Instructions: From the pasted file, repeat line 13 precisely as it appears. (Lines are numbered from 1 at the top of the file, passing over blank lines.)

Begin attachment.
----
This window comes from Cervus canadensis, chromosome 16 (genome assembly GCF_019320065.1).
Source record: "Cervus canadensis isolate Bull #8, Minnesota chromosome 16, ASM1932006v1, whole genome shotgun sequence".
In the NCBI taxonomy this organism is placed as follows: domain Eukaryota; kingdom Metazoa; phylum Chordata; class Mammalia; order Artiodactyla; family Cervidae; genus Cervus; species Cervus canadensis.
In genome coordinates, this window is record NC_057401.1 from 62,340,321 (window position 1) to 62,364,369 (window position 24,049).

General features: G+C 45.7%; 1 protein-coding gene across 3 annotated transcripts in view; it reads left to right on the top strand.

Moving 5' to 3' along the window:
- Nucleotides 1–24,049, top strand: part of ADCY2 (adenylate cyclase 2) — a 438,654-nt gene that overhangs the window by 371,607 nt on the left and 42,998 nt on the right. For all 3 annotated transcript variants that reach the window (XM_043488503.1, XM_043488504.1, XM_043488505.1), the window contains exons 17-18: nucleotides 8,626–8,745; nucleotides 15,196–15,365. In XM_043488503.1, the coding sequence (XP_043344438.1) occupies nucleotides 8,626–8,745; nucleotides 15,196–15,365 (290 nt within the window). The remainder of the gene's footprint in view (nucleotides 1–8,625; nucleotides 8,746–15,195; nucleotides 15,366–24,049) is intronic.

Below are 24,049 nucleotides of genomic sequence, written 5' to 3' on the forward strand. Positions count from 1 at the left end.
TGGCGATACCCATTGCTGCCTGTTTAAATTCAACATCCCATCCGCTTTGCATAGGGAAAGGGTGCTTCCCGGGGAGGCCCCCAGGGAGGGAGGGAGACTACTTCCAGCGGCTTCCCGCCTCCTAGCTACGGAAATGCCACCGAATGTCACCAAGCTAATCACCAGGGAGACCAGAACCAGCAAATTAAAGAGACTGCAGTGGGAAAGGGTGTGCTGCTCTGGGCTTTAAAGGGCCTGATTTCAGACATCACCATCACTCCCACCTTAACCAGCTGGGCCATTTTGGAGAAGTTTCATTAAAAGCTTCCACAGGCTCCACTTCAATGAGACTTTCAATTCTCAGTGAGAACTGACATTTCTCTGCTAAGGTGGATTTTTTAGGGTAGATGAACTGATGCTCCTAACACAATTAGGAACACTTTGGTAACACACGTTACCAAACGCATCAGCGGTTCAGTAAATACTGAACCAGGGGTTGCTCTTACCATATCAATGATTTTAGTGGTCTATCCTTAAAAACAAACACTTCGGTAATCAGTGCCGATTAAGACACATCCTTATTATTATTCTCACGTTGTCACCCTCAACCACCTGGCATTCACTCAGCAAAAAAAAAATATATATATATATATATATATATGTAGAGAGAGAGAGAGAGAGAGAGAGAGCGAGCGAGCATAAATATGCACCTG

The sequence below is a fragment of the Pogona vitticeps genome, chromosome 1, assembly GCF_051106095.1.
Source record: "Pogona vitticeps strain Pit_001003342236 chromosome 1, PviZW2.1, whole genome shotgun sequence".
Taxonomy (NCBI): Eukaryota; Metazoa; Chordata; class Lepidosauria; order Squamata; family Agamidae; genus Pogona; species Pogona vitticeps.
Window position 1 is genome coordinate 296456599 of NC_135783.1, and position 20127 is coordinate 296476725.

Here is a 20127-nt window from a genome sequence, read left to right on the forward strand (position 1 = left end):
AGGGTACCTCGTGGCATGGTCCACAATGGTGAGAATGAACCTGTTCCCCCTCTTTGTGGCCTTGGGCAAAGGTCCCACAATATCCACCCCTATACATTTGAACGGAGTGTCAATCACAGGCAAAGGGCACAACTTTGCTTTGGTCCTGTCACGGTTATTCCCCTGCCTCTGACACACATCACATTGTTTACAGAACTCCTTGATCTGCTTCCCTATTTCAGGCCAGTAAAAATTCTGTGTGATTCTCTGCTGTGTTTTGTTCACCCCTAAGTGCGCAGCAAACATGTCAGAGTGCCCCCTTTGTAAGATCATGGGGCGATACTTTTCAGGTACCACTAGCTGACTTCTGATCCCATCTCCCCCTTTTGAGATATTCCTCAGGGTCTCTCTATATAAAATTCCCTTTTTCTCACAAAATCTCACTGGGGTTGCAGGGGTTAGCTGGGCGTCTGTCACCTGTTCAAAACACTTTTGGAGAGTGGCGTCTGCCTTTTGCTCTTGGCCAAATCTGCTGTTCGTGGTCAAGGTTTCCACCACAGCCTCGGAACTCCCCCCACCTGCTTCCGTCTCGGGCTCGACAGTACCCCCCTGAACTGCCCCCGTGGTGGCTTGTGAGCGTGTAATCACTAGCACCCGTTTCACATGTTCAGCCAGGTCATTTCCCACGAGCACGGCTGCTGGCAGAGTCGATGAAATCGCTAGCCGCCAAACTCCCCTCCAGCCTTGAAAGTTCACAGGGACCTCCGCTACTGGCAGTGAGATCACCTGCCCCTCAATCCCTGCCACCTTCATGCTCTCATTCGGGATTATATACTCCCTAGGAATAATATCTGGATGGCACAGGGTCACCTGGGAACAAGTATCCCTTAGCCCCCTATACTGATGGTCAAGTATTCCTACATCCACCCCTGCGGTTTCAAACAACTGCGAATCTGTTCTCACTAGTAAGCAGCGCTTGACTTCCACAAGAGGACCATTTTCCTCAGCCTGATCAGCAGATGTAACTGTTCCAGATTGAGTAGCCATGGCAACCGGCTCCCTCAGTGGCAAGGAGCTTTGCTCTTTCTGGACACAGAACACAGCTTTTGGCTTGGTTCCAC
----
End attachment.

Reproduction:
Window position 1 is genome coordinate 296456599 of NC_135783.1, and position 20127 is coordinate 296476725.